This is another of those "How am I?" posts. The thing is I'm not sure I can even tell any more.
This morning, as we were deep in the "Where's-my-book-bag/I-don't-like-eggs/Will-you-PLEASE-get-dressed zone, there was a knock at the door. It was the nice delivery man who brings my chemo-shots. Not the milkman, or the lovely Mum who takes my 6yr old to school for me, the chemo guy.
With my dressing gown covered in weetabix, I signed the docket, put the syringes in the special fridge and went back to bagging up party-rings for today's end of school party.
Last week, someone innocently commented that I must have to be very careful what I eat. "Oh, not really." I replied breezily. That night I couldn't stop chuckling. There are hundreds of things I can't eat. There are times of the day I can't eat. I never eat before an important meeting or appointment in case it means I can't get off the loo to leave the house. I can eat some things once, but know I mustn't push my luck. Some days I can't eat at all. Others, I have to stuff myself silly to get the calories in while the going is good.
This mad nutritional juggling has been part of my life for so long, I've forgotten I even do it. It just is.
Since May, I've had a nasty crohn's flare that sent me running to the doctor for opiates and advice. The crohn's flare meant I had to put my dose of steroids up to sky-high levels, screwing with my immune system. I got a virus. A terrible, flu-like, debilitating virus that lasted for two weeks. Then the virus turned into a chest infection that I couldn't shake off. Through all of this, my rib has popped out of place three times, causing excruciating pain.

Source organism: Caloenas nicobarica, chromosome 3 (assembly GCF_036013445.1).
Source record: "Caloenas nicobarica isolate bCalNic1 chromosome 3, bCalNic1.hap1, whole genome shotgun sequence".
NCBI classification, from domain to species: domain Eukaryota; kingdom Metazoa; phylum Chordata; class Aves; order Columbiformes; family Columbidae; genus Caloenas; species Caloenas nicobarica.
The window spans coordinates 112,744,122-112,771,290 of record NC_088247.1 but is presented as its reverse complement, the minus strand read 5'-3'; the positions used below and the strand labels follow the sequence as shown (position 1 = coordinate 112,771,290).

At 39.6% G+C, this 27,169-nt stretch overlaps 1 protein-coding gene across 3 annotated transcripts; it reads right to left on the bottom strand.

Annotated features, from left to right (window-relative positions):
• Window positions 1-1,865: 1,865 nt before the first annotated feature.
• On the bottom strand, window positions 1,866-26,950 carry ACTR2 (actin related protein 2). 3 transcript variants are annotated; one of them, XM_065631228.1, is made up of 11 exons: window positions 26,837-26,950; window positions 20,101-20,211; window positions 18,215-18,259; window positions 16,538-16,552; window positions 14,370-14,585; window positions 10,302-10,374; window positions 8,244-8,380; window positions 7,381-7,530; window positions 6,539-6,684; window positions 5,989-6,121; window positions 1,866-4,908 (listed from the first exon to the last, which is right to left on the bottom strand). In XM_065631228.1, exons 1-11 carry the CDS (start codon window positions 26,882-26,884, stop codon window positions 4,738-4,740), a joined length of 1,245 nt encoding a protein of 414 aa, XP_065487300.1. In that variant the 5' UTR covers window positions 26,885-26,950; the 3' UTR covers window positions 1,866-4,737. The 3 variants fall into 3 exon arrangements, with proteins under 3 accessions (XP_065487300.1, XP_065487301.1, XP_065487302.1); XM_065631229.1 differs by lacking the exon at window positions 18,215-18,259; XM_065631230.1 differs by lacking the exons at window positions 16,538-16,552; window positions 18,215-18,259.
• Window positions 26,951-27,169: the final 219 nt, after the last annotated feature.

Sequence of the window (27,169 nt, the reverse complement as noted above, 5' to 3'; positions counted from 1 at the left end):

If you'd asked me, I'd have said I was fine.
Because I'm not critical. I'm not waiting for surgery, not writhing in pain every moment of every day and night. I'm not vomiting every sip of water or bite of toast I take.
Last week, my 3 year old was struggling with the virus I'd just shaken off. Like any harassed Mum, the world had to stop for endless cuddles and Calpol. There are still school runs for the eldest, dinners to cook, shopping to arrange, appointments to keep and relationships to nurture. But underneath it all, there is always the crohn's.
If I let any of the balls fall, the result is not just a slightly chaotic housework schedule! If I do too much or forget to eat the right food, or can't find time to rest, we all suffer. Once the immediate crises pass, the adrenaline that has to carry me through melts away and slams me into the ground.
I spent a miserable hour on the phone to a friend wondering why I felt so tired. What could be wrong? Why wasn't I recovering like normal? Why did I feel like I just couldn't manage? Why did I want to cry all the time? Was I anaemic? Were my bloods showing disease? Was there yet another sinister underlying cause waiting to rise up and bite me?
That particular day, I'd had to carry 3 yr old home from 6 yr old's school. He just couldn't walk another step and no matter how poorly a Mum might be, no matter how exhausted or weak, you follow the instinct of a million years and pick them up. When I mentioned it to bessie-buddy, she started to laugh.
"So, let me get this straight, hot on the heels of two months of illness, you carry a 15 kg toddler through the park, past the flats, across the road and home? When you got home, you washed up, did dinner, and now you're asking me why you might feel a bit under the weather?"
We laughed, relieved to find the cause of my malaise, but actually, it's not all that funny is it?
An illness like crohn's is a full time job. If I am "fit for work" then I'm sorry to tell the DWP that I already have a full time job and there just isn't time for anything else. I work on staying alive. I've got so good at it, I've largely forgotten I do it, but that IS what I do. Every day. And when I don't I get sick. Horribly, dangerously sick.